Tens of millions of Americans who overdraft on their bank accounts each year may soon enjoy major relief.
The government agency in charge of protecting consumers' finances introduced a new rule to rein in overdraft fees charged by banks.
Americans paid a total of nearly $300 billion in overdraft fees over the past two decades, including $9 billion last year, the Consumer Financial Protection Bureau told ABC News in a statement on Wednesday.
Typically, large banks charge $35 per transaction in the event of an overdraft. The proposed rule could drop that charge to as low as $3, the CFPB said.
"This is about the companies that rip off hard-working Americans simply because they can," President Joe Biden said in a statement about the proposed rule.
The Consumer Bankers Association, an industry trade group, criticized the proposed rule.
"This proposal on overdraft price setting is just the latest in a myriad of unnecessary and costly regulations by this Administration that seems guided by political polling, rather than by sound policy created by what should be independent agencies," the CBA said in a statement to ABC News.
"The aggregate costs and impacts of these proposals on Americans’ access to essential financial products and services have not been appropriately considered," the CBA added.
Here's what to know about bank overdraft fees, how the proposed rule could save consumers money and when it will go into effect:
How overdraft fees work
For decades, banks have charged overdraft fees to customers who spend more than they hold in an account at the time.
Under a law enacted in the late 1960s, banks faced a general requirement to disclose the cost of lending to a borrower.
At the time, customer payments drawing on bank deposits were typically made through checks sent in the mail.
Overdraft fees, the CFPB said, became a significant source of revenue for large banks in the 1990s and 2000s, as consumers underwent a shift from paper checks to debit cards. Nevertheless, firms could charge penalties without the same degree of disclosure as other types of loans.
By 2019, total overdraft fee revenue reached $12.6 billion paid by tens of millions of borrowers. Two megabanks, JPMorgan Chase and Wells Fargo, accounted for one third of overdraft revenue reported by banks that reached over $1 billion in fees, the CFPB said.
"Decades ago, overdraft loans got special treatment to make it easier for banks to cover paper checks that were often sent through the mail," CFPB Director Rohit Chopra said in a statement. "Today, we are proposing rules to close a longstanding loophole that allowed many large banks to transform overdraft into a massive junk fee harvesting machine."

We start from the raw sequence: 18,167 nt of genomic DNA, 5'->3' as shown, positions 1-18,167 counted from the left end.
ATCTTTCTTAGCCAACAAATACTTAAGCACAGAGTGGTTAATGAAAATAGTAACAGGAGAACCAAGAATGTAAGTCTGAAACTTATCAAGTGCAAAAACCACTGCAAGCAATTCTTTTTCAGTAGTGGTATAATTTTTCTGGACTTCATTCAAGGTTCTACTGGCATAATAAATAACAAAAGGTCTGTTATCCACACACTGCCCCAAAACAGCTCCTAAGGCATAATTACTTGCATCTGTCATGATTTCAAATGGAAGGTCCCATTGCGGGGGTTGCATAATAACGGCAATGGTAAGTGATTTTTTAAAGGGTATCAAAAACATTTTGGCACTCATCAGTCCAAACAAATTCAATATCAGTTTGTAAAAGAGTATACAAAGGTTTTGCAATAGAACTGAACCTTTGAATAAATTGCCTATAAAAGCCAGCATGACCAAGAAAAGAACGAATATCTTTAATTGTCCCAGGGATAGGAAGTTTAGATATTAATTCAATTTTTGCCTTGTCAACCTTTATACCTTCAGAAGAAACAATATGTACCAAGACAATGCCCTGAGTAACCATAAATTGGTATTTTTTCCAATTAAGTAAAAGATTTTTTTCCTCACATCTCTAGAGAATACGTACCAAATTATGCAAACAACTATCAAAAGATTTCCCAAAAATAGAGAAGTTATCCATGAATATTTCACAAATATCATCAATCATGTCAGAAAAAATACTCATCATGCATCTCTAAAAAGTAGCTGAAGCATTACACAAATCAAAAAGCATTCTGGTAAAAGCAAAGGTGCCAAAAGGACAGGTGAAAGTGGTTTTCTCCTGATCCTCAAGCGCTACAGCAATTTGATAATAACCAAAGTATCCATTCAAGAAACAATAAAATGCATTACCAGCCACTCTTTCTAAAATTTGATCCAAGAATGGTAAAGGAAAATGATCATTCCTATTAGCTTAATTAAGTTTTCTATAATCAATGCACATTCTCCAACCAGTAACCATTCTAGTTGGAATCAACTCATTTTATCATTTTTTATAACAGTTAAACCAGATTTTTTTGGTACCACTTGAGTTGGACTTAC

Neither Wells Fargo nor JPMorgan Chase immediately responded to ABC News' request for comment.
How the rule would cut overdraft fees
The proposed rule will offer large banks two options in the event that a customer spends beyond the means available in his or her account.
First, large banks would retain the ability to provide a loan to the customer as long as it complies with existing lending law, including disclosure of relevant interest rates, the CFPB said.
Alternatively, the banks could charge a fee at an established benchmark in line with the amount a bank would require to break even on the transaction, the CFPB said. The proposed rule includes recommended benchmarks ranging from $3 to $14, the agency added, noting a request for comment to reach an appropriate amount.
If the agreed-upon overdraft fee lands in that range, it will make up a fraction of the current typical rate of $35 per transaction.
The rule would apply to roughly 175 insured financial institutions with more than $10 billion in assets, the CFPB said.
When could the new rule take effect?
The proposed rule alerts the public to the agency's approach on a given topic, inviting public comment that can be incorporated into a final rule, the CFPB said.
Ultimately, a final rule must be published in the federal register to inform the public and other stakeholders.
A rule takes effect on Oct. 1 that follows the final rule's publication in the federal register by at least six months, the CFPB said.
The proposed rule on overdraft fees, the agency added, is expected to go into effect on Oct. 1, 2025.
Greg McBride, chief financial analyst at Bankrate, said customers should remain vigilant in the meantime.
"It is far too early for consumers to let their guard down regarding overdrafts," McBride told ABC News.
Bank overdraft fees may soon plummet. Here's what to know. originally appeared on abcnews.go.com